The Infinite Jukebox: Pulp’s ‘Common People’


Traditionally, the biggest crime in UK Chart History has always supposed to be Ultravox’s ‘Vienna’ being denied a no. 1 by Joe Dolce Music Theatre’s ‘Shaddap Your Face’. Now, whilst I side with all right-thinking people in regarding ‘Shaddap Your Face’ as a musical abomination, it is a plain fact that have hated ‘Vienna’ and it’s air of super-serious self-importance ever since I first heard it, and thus I regard its frustration as less a case of High Crimes and Misdemeanours and more a splendidly ironic one of Poetic Justice.
But if such things are to be regarded as crimes, then to me there is a far more deserving example: ‘Common People’ by Pulp. A single – an absolute classic single – that crashed into the UK Chart at no 2, and which went no further,strangled out, in this case, by Robson and bloody Jerome and their awful of ‘Unchained Melody’. Come back, Joe Dolce!
Is it really twenty-two years ago? It is, and it isn’t. Great records, truly great records may be the product of a particular time, but they carry with them their own space and time, a pocket universe in which they are eternally new, eternally fresh, eternally as vivid and vital and alive as when you first heard them.
‘Common People’ may well be the Last Great Pop Single, I don’t know. I have gradually tuned my ears away from chart music over the years, and may have missed things of equal impact to this slice of fury and contempt, this picture of a knife none of us wants but far too many of us have to endure. But I doubt it.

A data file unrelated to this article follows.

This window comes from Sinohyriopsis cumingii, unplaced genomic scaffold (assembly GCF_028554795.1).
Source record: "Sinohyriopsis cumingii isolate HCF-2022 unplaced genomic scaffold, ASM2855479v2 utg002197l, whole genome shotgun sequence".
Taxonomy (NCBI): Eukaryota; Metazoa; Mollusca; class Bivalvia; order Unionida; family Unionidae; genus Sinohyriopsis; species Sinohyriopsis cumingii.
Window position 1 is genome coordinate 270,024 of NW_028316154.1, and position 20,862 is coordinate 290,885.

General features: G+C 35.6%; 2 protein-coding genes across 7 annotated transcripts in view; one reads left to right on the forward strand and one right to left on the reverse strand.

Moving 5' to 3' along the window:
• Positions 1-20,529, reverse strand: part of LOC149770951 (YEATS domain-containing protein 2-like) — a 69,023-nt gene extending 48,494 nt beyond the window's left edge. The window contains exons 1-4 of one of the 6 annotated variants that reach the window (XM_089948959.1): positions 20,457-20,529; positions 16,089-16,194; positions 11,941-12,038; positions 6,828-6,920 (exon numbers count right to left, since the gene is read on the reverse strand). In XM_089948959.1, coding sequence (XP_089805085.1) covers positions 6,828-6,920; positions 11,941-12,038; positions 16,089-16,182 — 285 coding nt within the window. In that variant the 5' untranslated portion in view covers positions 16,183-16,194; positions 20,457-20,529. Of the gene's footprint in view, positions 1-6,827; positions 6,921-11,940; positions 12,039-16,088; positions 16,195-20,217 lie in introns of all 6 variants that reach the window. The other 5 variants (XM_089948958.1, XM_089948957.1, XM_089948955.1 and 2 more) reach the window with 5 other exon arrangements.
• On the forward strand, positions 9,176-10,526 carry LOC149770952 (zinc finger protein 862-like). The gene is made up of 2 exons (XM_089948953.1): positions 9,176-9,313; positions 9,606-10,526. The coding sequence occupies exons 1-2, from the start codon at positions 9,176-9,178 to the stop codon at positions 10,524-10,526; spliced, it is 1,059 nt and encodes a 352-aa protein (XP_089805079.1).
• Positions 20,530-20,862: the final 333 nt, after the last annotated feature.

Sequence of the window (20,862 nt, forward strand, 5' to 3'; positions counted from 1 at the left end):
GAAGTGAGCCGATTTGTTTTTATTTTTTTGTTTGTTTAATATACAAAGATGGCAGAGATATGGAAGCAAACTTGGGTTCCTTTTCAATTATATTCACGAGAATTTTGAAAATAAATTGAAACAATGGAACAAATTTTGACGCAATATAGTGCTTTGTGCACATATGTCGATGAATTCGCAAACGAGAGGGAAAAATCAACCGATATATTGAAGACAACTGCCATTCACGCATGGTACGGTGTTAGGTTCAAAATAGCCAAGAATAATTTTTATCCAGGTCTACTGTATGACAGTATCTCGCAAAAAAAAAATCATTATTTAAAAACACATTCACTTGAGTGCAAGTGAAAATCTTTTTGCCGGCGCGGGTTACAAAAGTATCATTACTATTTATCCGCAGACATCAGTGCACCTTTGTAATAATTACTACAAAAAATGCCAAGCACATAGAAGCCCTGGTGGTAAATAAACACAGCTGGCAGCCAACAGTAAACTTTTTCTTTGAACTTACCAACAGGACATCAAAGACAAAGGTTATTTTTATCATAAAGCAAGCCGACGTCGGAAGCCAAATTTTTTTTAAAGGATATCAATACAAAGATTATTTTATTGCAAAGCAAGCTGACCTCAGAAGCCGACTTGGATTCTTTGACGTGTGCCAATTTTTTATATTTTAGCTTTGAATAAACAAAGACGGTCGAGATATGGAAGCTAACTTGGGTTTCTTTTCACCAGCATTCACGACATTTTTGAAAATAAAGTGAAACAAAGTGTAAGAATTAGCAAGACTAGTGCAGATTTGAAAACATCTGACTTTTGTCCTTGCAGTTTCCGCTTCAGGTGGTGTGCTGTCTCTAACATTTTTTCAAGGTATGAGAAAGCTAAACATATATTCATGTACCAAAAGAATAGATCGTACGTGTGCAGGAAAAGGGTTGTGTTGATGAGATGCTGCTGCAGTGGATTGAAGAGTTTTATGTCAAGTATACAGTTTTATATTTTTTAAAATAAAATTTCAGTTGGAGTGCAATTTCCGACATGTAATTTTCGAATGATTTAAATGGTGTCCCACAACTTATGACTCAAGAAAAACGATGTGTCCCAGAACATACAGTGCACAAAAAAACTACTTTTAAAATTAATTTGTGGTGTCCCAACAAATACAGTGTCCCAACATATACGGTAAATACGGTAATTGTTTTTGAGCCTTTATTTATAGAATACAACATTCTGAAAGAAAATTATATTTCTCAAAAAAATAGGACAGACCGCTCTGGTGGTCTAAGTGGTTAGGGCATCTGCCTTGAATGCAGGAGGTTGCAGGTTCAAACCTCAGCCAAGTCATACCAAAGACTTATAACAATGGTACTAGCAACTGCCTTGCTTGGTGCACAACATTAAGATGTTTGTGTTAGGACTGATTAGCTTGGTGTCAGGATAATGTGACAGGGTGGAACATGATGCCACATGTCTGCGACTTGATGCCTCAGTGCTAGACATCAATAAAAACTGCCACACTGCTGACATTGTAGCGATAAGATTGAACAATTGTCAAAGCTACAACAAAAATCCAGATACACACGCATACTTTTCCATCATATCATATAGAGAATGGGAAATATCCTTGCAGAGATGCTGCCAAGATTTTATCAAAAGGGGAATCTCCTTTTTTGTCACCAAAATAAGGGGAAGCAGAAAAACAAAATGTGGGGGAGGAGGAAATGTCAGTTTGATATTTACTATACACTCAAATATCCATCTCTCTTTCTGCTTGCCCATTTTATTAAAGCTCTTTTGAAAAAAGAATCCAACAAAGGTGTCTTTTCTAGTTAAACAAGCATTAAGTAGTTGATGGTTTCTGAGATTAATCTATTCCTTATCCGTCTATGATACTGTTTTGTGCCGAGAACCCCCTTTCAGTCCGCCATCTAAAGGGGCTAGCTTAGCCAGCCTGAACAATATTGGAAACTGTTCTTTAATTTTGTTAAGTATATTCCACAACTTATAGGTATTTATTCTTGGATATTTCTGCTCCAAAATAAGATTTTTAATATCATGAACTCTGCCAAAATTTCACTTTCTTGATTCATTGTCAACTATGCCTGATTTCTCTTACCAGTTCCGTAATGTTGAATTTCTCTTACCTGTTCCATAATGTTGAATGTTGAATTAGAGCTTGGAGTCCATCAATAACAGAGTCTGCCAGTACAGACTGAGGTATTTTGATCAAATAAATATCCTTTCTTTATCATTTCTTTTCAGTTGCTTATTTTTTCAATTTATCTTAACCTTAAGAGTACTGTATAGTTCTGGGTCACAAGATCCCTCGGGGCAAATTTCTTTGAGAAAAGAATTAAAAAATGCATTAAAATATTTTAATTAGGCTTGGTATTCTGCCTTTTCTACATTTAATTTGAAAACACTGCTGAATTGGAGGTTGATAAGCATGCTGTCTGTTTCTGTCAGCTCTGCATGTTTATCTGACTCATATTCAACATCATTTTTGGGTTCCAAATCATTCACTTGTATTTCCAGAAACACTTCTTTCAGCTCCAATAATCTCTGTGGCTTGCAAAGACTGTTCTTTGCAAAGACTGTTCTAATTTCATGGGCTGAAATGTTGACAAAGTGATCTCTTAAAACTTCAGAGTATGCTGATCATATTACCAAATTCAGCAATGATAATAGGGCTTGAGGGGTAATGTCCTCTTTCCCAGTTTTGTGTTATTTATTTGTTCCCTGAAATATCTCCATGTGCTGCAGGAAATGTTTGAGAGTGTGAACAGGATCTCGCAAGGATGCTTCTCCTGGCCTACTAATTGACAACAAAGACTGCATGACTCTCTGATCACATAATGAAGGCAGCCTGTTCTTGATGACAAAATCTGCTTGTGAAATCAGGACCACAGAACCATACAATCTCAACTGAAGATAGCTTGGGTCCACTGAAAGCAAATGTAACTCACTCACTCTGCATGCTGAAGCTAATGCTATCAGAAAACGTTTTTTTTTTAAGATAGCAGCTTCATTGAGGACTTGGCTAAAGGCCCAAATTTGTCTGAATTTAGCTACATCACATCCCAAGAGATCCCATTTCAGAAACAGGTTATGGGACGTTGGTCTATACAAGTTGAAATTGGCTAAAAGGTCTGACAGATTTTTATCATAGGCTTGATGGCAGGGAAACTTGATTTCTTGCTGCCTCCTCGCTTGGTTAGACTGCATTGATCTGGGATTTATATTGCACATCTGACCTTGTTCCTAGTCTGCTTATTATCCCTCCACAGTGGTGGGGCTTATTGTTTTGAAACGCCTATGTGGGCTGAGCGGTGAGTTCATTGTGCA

Looking at it critically, ‘Common People’ doesn’t really have a tune, but that wasn’t Pulp’s style. What it has is a rhythm, a beat, a pulse that gathers momentum to match Jarvis Cocker’s growing disgust at the rich girl who wants to go slumming, who wants a taste of the experience, a bit of rough., an exciting glimpse of what it’s like to be poor, but who will never for a moment comprehend, because she can only mimic, not live, because she has a trap door, a back exit, out of which she can slip at any second. She’s not committed, and on behalf of everyone who lives this way because they’re condemned to it, for whom it isn’t an ‘experience’, Cocker lambastes the unaware girl, and by implication everyone else.
“Everybody hates a tourist,” he intones, and older ears flash back to a screeching sneer of “cheap holidays in other people’s misery”. And as the music is possessed, hurtling itself forward in a race towards light speed, we can sense that he’s not just excoriating an insensitive woman but, by implication, everyone who has made the Common People’s life what it is, who have squeezed and compressed and strangled and crushed it, who have left people with nothing else, literally nothing else, but to dance and drink and screw. It’s a condemnation of extraordinary power. The girl isn’t a tourist: we all are.
They don’t write songs like that any more, or if they do they play them in places I don’t hear them. They don’t write songs about things like this any more, or if they do they don’t hear them in places where Common People go. They don’t go in for having scales ripped from their eyes much these days.

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